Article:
Ruby
    Ruby, or red grapefruit, has deep reddish flesh and juice. Like the pink grapefruit, its rich color is due to high levels of lycopene and beta-carotene. It’s often smaller than the pink and white varieties. Like the pink grapefruit, ruby has a sweeter flavor than the white grapefruit due to greater balance between sugar level and acidity. Varieties include Rio Red, Flame and Star Ruby.

    Pummelo
    The pummelo, also known as Chinese grapefruit, is considered the ancestor of the white, pink and ruby grapefruit. It’s the largest of all citrus fruits, typically weighing 2 to 4 pounds. These ball-size fruits are used in rituals during Chinese New Year and are said to resemble a full moon. When ripe, the pummelo is pale green or yellow. Because of its sweet, mild taste and pleasant aroma, it’s often used as a dessert, eaten raw, dipped in chocolate or sprinkled with salt. Varieties include Hirado Buntan and Oro Blanco.

    Distribution

    Grapefruits are believed to have originated in Polynesia and the East Indies, but currently are grown in a variety of places including the southern United States, Central America, South America, South Africa, Greece, and China. Grapefruits grow best in subtropical climates where they take about six to seven months to mature. In colder climates, they can take over a year to mature. They prefer slightly acidic, well-drained soil. (5)

    Nutritional Information

    Both the flesh and the seeds of grapefruits are high in vitamins and minerals and provide a lot of nutritional benefit. Grapefruits are one of the leading sources of vitamin C with half a grapefruit providing 59% of the RDV. (6) Grapefruits are also a good source of copper, vitamin A, potassium, vitamin B5, biotin, vitamin B1, and fiber. They also contain large amounts of lycopene, an important antioxidant which helps fight free radicals in the body. (7)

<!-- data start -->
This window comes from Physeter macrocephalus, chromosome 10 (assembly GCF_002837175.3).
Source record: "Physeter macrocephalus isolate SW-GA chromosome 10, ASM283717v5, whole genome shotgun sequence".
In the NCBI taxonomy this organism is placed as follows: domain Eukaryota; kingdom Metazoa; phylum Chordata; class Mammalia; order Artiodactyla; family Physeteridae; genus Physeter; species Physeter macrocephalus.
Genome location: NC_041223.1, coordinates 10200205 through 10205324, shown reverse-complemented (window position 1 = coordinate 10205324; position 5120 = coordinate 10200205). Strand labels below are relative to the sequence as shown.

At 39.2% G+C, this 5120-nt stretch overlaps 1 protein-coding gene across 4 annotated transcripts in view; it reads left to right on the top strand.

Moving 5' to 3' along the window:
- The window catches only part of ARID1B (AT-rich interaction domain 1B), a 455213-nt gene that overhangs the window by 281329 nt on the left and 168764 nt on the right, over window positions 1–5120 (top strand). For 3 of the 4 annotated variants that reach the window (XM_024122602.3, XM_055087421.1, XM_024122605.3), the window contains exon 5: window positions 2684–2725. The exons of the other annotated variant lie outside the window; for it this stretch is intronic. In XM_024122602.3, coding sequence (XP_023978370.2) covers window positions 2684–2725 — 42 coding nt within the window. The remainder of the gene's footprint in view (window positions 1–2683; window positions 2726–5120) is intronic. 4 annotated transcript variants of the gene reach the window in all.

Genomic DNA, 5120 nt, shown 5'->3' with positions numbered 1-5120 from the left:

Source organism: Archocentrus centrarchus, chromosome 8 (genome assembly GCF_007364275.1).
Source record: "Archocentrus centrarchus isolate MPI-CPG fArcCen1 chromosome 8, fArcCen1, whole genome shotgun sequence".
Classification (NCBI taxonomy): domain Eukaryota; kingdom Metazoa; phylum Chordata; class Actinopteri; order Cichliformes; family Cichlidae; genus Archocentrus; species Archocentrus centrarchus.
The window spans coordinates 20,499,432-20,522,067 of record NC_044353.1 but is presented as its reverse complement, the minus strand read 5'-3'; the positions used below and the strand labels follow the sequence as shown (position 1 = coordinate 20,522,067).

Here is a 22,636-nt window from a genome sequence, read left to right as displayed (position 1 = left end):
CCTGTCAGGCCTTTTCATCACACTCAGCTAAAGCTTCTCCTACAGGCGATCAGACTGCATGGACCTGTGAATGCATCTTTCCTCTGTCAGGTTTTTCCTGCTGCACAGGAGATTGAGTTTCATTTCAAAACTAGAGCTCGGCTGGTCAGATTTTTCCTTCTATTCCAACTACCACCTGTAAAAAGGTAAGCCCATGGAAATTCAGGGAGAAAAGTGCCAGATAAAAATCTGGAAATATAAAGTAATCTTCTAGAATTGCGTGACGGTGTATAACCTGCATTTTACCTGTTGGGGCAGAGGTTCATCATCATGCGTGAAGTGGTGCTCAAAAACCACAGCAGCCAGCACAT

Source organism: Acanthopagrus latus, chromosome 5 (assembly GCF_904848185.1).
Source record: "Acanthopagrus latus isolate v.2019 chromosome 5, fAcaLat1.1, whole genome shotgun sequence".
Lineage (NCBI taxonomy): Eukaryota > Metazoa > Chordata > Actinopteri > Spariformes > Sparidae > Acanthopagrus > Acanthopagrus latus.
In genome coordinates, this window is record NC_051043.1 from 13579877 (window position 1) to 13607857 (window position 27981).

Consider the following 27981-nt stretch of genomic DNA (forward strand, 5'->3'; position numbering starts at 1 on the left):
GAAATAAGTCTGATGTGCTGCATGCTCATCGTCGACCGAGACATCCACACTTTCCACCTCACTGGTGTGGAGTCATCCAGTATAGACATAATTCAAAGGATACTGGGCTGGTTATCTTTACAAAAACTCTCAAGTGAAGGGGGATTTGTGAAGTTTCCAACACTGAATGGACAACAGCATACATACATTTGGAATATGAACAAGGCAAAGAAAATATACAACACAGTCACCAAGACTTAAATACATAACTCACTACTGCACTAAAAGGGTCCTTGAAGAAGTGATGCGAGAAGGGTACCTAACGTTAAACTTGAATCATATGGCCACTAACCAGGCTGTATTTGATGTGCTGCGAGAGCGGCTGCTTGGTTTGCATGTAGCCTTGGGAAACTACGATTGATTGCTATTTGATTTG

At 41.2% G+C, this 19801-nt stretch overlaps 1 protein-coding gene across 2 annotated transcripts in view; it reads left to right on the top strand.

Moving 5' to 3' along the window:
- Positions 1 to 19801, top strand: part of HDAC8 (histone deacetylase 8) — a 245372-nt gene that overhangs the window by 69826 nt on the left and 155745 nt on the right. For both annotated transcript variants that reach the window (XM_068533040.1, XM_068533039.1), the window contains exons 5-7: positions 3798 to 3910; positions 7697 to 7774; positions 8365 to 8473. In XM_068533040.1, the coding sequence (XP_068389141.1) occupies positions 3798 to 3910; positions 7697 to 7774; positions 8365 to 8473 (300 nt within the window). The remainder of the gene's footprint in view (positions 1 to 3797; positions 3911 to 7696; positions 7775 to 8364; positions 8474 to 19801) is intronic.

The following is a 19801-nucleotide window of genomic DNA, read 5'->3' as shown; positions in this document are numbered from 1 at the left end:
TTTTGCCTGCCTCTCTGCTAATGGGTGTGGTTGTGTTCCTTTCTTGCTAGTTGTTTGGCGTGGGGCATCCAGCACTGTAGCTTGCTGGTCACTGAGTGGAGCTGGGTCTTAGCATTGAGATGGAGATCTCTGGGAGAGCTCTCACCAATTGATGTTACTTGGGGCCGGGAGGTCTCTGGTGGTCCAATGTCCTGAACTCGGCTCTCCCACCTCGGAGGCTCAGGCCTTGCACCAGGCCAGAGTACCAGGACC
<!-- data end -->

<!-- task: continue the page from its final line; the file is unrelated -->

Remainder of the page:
Commercial Cultivation

    China, America, and Mexico are the top producers of grapefruit in the world. Typically, grapefruit is grown by cuttings taken from mature trees. The grapefruit tree takes about three years to produce a commercially viable crop of fruit. Harvest of these trees is done in fall. (8)

    Diseases, Pests, Predators

    Grapefruit are prone to a number of diseases and pests that are common to citrus fruits. These include tristeza virus, gummosis, mites, aphids, and thrips. Birds can also become a common pest as well. (9)

    Sources:

    http://www.naturalnews.com/028309_grapefruit_weight_loss.html
    http://www.whfoods.com/genpage.php?tname=foodspice&dbid=25
    http://www.organiclifestylemagazine.com/herbal-remedies-to-eliminate-candida-overgrowth/
    http://www.botanical-online.com/english/grapefruit.htm
    http://www.botanical-online.com/english/grapefruit.htm
    http://www.organiclifestylemagazine.com/vitamin-c-packed-fruits-and-vegetables/
    http://www.whfoods.com/genpage.php?tname=foodspice&dbid=25
    http://www.gardeningknowhow.com/edible/fruits/grapefruit/growing-grapefruit.htm
    http://www.botanical-online.com/english/grapefruit.htm